Psalm 10:9



Verse 9. The picture becomes blacker, for here is the cunning of the lion, and of the huntsman, as well as the stealthiness of the robber. Surely there are some men who come up to the very letter of this description. With watching, perversion, slander, whispering, and false swearing, they ruin the character of the righteous, and murder the innocent; or, with legal quibbles, mortgages, bonds, writs, and the like, they catch the poor, and draw them into a net. Chrysostom was peculiarly severe upon this last phase of cruelty, but assuredly not more so than was richly merited. Take care, brethren, for there are other traps besides these. Hungry lions are crouching in every den, and fowlers spread their nets in every field. Quarles well pictures our danger in those memorable lines, --

"The close pursuers busy hands do plant Snares in thy substance; snares attend thy wants;
Snares in thy credit; snares in thy disgrace; Snares in thy high estate; snares in thy base; Snares tuck thy bed; and snares surround thy board; Snares watch thy thoughts; and snares attack thy word;"
"Snares in thy quiet; snares in thy commotion; Snares in thy diet; snares in thy devotion; Snares lurk in thy resolves; snares in thy doubt; Snares lie within thy heart; and snares without; Snares are above thy head, and snares beneath; Snares in thy sickness; snares are in thy death."

"O Lord! keep thy servants, and defend us from all our enemies!"



Verse 7,9. See Psalms on "Psalms 10:7" for further information.

Verse 9. He doth catch the poor. The poor man is the beast they hunt, who must rise early, rest late, eat the bread of sorrow, sit with many a hungry meal, perhaps his children crying for food, while all the fruit of his pains is served into Nimrod's table. Complain of this while you will, yet, as the orator said of Verres, pecuniosus nescit damnari. Indeed, a money man may not be damnified, but he may be damned. For this is a crying sin, and the wakened ears of the Lord will hear it, neither shall his provoked hands forbear it. Si tacuerint pauperes loquentur lapides. If the poor should hold their peace, the very stones would speak. The fines, rackings, enclosures, oppressions, vexations, will cry to God for vengeance. "The stone will cry out of the wall, and the beam out of the timber shall answer it." Habakkuk 2:11 . You see the beasts they hunt. Not foxes, not wolves, nor boars, bulls, nor tigers. It is a certain observation, no beast hunts its own kind to devour it. Now, if these should prosecute wolves, foxes, &c., they should then hunt their own kind; for they are these themselves, or rather worse than these, because here homo homini lupus. But though they are men they hunt, and by nature of the same kind, they are not so by quality, for they are lambs they persecute. In them there is blood, and flesh, and fleece to be had; and therefore on these do they gorge themselves. In them there is weak armour of defence against their cruelties; therefore over these they may domineer. I will speak it boldly: there is not a mighty Nimrod in this land that dares hunt his equal; but over his inferior lamb he insults like a young Nero. Let him be graced by high ones, and he must not be saluted under twelve score off. In the country he proves a termagant; his very scowl is a prodigy, and breeds an earthquake. He would be a Caesar, and tax all. It is well if he prove not a cannibal! Only Macro salutes Sejanus so long as he is in Tiberius's favour; cast him from that pinnacle, and the dog is ready to devour him. Thomas Adams.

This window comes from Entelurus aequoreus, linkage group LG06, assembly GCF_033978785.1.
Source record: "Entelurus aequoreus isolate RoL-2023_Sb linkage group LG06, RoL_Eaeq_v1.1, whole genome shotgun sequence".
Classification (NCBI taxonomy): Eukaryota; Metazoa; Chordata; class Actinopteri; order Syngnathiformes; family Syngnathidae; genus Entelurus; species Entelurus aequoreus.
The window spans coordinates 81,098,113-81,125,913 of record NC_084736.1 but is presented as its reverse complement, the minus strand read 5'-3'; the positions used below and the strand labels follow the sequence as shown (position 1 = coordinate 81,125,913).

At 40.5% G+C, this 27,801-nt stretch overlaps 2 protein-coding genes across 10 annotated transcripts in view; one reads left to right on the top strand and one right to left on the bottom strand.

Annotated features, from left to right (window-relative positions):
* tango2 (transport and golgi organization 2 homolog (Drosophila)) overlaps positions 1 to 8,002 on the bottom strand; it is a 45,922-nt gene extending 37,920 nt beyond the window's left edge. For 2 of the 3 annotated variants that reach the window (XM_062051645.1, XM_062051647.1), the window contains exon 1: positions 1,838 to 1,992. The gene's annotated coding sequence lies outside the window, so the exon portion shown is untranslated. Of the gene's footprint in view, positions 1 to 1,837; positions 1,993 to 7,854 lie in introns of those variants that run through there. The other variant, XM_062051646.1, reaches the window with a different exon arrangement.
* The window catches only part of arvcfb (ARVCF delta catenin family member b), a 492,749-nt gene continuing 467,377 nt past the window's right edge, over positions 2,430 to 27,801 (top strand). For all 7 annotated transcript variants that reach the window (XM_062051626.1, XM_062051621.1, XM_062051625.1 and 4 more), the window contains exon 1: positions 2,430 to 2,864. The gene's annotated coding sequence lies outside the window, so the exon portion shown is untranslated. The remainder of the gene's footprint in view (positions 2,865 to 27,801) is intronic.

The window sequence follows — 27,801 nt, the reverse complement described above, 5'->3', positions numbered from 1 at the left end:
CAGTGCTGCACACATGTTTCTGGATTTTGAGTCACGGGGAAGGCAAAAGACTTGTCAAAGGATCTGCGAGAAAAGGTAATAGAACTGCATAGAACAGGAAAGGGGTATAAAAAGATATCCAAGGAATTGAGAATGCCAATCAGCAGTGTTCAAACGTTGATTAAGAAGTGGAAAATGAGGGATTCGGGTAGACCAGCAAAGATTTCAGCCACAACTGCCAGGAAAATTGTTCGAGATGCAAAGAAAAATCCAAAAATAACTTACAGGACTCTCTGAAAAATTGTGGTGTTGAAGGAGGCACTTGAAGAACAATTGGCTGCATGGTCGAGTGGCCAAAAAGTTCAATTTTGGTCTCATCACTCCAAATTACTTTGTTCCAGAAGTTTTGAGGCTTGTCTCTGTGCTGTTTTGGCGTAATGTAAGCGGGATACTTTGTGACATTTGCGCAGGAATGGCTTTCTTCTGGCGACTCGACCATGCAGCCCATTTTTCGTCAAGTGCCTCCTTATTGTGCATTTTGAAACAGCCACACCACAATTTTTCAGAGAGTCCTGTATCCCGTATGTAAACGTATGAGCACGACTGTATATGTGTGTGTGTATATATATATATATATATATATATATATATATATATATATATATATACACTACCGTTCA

Verse 9. He draweth him into his net. "They hunt with a net." Micah 7:2 . They have their politic gins to catch men; gaudy wares and dark shops (and would you have them love the light that live by darkness, as many shopkeepers?) draw and tole customers in, where the crafty leeches can soon feel their pulses: if they must buy they shall pay for their necessity. And though they plead, We compel none to buy our ware, caveat emptor; yet with fine voluble phrases, damnable protestations, they will cast a mist of error before an eye of simple truth, and with cunning devices hunt them in. So some among us have feathered their nests, not by open violence, but politic circumvention. They have sought the golden fleece, not by Jason's merit, but by Medea's subtlety, by Medea's sorcery. If I should intend to discover these hunter's plots, and to deal punctually with them, I should afford you more matter than you would afford me time. But I limit myself and answer all their plans with Augustine. Their tricks may hold in jure fori, but not in jure poli -- in the common pleas of earth, not before the king's bench in heaven. Thomas Adams.

Verse 9. Oppression turns princes into roaring lions, and judges into ravening wolves. It is an unnatural sin, against the light of nature. No creatures do oppress them of their own kind. Look upon the birds of prey, as upon eagles, vultures, hawks, and you shall never find them preying upon their own kind. Look upon the beasts of the forest, as upon the lion, the tiger, the wolf, the bear, and you shall ever find them favourable to their own kind; and yet men unnaturally prey upon one another, like the fish in the sea, the great swallowing up the small. Thomas Brooks.



Verse 9. The ferocity, craftiness, strength, and activity of Satan.

Verse 9. (last clause). The Satanic fisherman, his art, diligence, success, etc.